In the validation cohort of 119 CRC patients (characterized as Validation cohort in Table 1) we observed that 111 (93%) cases displayed at least two-times higher expression of ZFAS1 in CRC tissues in comparison to paired normal colorectal tissue (Figure 1B, P < 0.0001). ZFAS1 expression was determined also in CRC cell lines, including HCT116+/+ (p53 wild type), HCT116−/− (p53-null), HT-29, DLD-1(p53241F), Colo-206, CaCO-2, SW-837 and SW-620 cells. Our data indicated that ZFAS1 expression is significantly higher in HCT116+/+, SW-620, and HT-29 compared to other CRC cell lines (Figure 1B). Northern blot analysis further confirmed that ZFAS1 expression is significantly higher in HCT116+/+ and SW-620 in comparison to HCT116−/− and DLD-1 cells (Figure 1C). To evaluate ZFAS1 deregulation in CRC on expression data reached by different methodical approach we have downloaded and analyzed RNAseq TCGA-dataset COADREAD and confirmed significantly higher levels of ZFAS1 in CRC tumor tissue in comparison to non-tumor colorectal tissue (P < 10−11) (Figure 1D). We performed correlation analysis between ZFAS1 expression and various clinico-pathological features, and we have not observed any association of ZFAS1 expression with clinical stage, lymph node metastasis, distant metastasis, grade, tumor diameter and survival in our cohort (P > 0.05, data not shown).

SiRNA selection for ZFAS1 silencing in CRC cells

The functional relevance of ZFAS1 in CRC cell lines was investigated by using ZFAS1 specific siRNAs. To silence ZFAS1 expression in CRC cells, three individual siRNAs were transiently transfected into the cell lines (Supplementary Figure S1A, 1B, and 1C). The silencing efficiency was evaluated in 24 hr to 120 hr after transfection using RT-qPCR in HCT116+/+, HCT116−/−, DLD-1, and SW-620 cells. Of the three siRNAs, n271359 siRNA demonstrated the highest silencing capacity (Supplementary Figure S1A). Thus, this siRNA was selected for ZFAS1 silencing in all subsequent experiments. We have not observed any effects of ZFAS1 silencing on SNORD12 levels (Supplementary Figure S2A) and also silencing of SNORD12 did not affect the expression of ZFAS1 (Supplementary Figure S2B).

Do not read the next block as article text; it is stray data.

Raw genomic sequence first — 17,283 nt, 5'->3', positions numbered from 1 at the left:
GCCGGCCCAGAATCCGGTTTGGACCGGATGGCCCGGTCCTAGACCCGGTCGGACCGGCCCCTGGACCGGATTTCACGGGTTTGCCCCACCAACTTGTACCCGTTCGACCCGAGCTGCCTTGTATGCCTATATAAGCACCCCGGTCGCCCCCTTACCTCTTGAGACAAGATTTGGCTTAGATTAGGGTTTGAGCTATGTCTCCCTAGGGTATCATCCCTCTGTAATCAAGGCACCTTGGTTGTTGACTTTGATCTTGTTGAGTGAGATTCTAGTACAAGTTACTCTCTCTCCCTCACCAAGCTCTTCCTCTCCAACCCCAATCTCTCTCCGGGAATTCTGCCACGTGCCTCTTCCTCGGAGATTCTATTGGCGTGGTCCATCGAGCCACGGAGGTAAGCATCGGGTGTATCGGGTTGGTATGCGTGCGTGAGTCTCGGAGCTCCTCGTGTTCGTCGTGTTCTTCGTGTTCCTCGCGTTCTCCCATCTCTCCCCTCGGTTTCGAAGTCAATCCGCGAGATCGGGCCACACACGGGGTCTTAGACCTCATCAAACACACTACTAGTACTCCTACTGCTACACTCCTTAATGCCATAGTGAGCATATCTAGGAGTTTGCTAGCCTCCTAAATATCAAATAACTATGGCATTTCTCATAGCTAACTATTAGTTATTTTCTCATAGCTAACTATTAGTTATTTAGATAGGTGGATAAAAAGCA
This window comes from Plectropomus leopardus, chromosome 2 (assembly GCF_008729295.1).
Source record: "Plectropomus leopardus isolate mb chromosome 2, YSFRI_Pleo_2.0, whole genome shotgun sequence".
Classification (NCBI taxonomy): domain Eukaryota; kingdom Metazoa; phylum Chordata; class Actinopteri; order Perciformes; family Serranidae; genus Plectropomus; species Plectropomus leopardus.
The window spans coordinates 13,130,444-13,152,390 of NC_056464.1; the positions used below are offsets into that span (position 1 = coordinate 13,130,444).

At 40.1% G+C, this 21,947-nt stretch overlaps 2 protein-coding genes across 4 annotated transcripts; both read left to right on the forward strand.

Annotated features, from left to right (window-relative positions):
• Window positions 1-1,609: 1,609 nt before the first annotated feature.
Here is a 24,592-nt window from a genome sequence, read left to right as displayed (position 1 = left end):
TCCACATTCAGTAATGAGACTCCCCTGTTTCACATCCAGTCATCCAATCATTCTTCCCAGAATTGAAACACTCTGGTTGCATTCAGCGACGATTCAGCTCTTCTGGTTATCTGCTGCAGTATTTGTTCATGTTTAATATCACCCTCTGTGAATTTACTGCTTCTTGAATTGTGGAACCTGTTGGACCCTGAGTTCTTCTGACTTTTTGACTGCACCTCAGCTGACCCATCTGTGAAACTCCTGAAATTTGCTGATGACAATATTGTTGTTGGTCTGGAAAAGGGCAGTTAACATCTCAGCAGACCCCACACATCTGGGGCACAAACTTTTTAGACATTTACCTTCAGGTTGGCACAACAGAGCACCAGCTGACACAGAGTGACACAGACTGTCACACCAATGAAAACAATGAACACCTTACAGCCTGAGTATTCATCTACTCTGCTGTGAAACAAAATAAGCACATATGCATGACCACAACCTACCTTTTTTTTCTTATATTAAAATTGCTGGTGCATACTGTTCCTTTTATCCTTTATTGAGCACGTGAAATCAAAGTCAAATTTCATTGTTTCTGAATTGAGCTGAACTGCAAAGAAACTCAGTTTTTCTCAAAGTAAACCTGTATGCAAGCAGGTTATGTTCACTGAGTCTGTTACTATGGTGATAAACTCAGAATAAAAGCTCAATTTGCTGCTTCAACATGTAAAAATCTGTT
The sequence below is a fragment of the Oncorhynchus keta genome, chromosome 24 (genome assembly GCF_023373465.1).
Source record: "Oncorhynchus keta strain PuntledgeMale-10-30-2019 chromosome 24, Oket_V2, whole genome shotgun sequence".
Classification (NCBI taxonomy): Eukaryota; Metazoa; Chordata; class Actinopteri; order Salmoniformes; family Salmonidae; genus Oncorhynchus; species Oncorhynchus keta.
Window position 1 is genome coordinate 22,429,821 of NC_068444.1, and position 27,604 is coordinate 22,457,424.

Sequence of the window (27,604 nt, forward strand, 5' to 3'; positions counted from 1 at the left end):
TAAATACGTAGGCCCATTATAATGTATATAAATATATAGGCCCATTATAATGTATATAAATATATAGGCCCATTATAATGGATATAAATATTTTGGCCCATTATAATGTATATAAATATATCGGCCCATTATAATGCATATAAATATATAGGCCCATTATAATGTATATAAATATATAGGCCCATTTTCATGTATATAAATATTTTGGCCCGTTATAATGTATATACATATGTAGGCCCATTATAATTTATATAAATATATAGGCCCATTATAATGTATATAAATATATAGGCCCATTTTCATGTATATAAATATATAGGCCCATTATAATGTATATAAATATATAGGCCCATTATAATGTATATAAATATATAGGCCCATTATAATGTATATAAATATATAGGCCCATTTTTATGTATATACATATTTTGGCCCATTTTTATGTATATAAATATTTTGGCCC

ZFAS1 silencing inhibits proliferation, cell cycle and colony formation of CRC cells

ZFAS1 expression was silenced in HCT116+/+, HCT116−/− and DLD-1 cells. The down-regulation of ZFAS1 significantly inhibited the HCT116+/+ and DLD-1 cells proliferation (P < 0.05) (Figure 2A). However, there was no effect on cell proliferation observed in HCT116−/− cells (Figure 2A). Flow cytometry was used to assess whether ZFAS1 silencing in CRC cells is associated with changes in the distribution of cell cycle phases. As shown in Figure 2B, the percentage of CRC cells (HCT116+/+, DLD-1) in S-phase significantly decreased in cells with silenced ZFAS1 (P < 0.05). These results indicated that silencing of ZFAS1 expression lead to G1-arrest in CRC cells. To determine whether ZFAS1 expression silencing affects also tumorigenicity of CRC cells, colony formation assay was carried out. As shown in Figure 2C, silencing of ZFAS1 lead to significant decrease in number of colonies on soft agar in HCT116+/+ and DLD-1 cells (P < 0.05).